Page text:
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Paco the forever pup

My dog is getting older. He's almost twelve. He's a little slower. He's more deliberate. He sleeps much harder now. That's pretty much me, with the exception of the sleep. I'm up at 3am thinking about how much time Mr. P and I have left. Mr. P is Paco, a pup we rescued when our neighbor said we couldn't play with her dog until we got our own. It was harsh, we thought, but she was simply pushing her indecisive young neighbors into a direction she knew we needed to go.

Before I go any further, I should tell you two important things:

  1. Paco is still alive and 
  2. I’ve made the most amazing discovery.
 We don't deserve you.

We don't deserve you.

First, however, the neighbor. Her name is Verlene.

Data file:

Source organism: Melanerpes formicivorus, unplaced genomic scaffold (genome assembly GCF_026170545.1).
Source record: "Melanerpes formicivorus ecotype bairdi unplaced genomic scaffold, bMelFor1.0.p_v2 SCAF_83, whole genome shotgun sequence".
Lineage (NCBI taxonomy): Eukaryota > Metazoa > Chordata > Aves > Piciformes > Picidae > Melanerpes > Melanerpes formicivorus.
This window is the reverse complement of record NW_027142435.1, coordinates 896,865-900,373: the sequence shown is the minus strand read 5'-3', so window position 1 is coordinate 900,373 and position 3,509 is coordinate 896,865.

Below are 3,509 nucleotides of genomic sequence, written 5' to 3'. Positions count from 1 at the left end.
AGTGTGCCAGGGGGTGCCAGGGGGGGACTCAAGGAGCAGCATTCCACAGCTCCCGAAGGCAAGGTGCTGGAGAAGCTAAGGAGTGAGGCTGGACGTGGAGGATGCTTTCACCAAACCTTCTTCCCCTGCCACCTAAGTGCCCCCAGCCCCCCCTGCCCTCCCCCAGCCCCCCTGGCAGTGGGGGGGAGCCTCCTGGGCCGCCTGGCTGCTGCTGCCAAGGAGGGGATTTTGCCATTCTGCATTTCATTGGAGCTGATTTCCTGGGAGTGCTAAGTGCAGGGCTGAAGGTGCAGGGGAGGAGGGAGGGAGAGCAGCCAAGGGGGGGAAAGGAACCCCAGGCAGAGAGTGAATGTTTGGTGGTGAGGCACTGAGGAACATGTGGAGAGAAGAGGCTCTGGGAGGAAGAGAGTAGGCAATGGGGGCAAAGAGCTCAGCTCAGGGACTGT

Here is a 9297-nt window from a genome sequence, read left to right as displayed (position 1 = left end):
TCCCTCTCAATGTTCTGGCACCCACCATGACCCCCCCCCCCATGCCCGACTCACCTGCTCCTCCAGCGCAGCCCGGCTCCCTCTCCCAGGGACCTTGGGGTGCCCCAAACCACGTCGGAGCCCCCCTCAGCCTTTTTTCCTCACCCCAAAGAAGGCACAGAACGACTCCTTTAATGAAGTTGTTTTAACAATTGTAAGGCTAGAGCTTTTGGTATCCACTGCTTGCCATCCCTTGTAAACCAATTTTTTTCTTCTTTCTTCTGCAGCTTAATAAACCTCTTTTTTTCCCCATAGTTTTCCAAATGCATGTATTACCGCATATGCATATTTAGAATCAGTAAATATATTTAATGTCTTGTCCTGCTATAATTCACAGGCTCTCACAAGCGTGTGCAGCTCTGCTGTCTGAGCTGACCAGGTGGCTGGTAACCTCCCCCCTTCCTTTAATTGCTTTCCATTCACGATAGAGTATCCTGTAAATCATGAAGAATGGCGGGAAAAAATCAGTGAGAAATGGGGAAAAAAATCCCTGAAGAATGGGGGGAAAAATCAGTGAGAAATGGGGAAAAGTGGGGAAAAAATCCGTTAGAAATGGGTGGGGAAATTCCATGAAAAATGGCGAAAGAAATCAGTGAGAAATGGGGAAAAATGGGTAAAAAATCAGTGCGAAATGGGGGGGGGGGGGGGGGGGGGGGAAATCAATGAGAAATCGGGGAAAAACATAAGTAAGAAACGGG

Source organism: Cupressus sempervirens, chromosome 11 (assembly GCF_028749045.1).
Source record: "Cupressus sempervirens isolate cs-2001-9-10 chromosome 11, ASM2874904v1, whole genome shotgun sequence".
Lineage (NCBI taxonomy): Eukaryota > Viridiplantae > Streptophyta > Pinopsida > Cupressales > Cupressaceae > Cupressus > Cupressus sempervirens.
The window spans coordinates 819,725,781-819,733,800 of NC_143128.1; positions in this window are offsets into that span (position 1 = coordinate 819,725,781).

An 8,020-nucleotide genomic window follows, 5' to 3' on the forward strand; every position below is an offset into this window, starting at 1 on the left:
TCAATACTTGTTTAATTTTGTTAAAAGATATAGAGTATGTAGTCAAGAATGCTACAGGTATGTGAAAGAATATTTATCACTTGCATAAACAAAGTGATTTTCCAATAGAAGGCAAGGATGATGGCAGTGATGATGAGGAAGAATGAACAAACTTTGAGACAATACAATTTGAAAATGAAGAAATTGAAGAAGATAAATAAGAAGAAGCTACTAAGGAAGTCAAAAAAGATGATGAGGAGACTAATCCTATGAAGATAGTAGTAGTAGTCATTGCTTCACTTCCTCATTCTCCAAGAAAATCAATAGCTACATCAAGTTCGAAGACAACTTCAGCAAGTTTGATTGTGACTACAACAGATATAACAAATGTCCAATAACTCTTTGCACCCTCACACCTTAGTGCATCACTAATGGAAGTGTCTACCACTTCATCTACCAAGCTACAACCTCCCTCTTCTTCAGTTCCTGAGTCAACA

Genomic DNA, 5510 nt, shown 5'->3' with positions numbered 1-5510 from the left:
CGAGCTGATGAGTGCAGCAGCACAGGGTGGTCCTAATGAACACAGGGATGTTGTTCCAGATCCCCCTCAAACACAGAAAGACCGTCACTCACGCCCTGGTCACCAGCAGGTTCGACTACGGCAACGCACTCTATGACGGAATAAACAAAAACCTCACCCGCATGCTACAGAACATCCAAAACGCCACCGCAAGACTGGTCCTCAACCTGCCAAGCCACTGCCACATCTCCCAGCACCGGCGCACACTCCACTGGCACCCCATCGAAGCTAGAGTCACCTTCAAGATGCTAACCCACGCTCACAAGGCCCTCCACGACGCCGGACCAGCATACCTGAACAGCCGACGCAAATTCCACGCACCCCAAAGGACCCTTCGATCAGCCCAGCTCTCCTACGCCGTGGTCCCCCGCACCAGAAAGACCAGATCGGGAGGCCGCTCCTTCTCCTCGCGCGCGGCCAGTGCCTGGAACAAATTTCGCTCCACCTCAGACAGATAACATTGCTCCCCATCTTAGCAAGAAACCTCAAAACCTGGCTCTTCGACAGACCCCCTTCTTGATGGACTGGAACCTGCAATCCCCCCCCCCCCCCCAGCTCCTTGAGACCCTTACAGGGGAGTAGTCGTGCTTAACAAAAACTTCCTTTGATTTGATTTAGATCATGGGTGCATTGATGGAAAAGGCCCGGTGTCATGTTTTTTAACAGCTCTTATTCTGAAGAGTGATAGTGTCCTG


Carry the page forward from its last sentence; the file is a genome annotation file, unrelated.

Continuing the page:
It was about 6am on a weekend morning of June 2006 when she sang a whisper, "We older people get up early, you know!" I jumped and twirled and used the Denver Post to hide my nether regions. I was on the front lawn in my boxers. In an effort for efficiency, I'd tiptoe sprinted out the front door to get the newspaper. I was in full retreat when Verlene came around our maple tree and scared me into a pirouette of fear and curse words. She told me she'd seen it all before and then continued to talk far beyond an acceptable time for me to be standing on a suburban street in my underwear. She was telling me about some puppies that some friends of hers had ended up with. They were affiliated with a dog rescue organization and someone brought them a stray in from the rain. Turns out that girl was pregnant and delivered a surprise litter of seven to an overwhelmed couple of doggie do-gooders. It wouldn't have been so bad had the mommy dog not had a mammary gland infection that kept them (Bill & Lynn, doggie superheroes) staying up 'round the clock bottle feeding starving dog babies.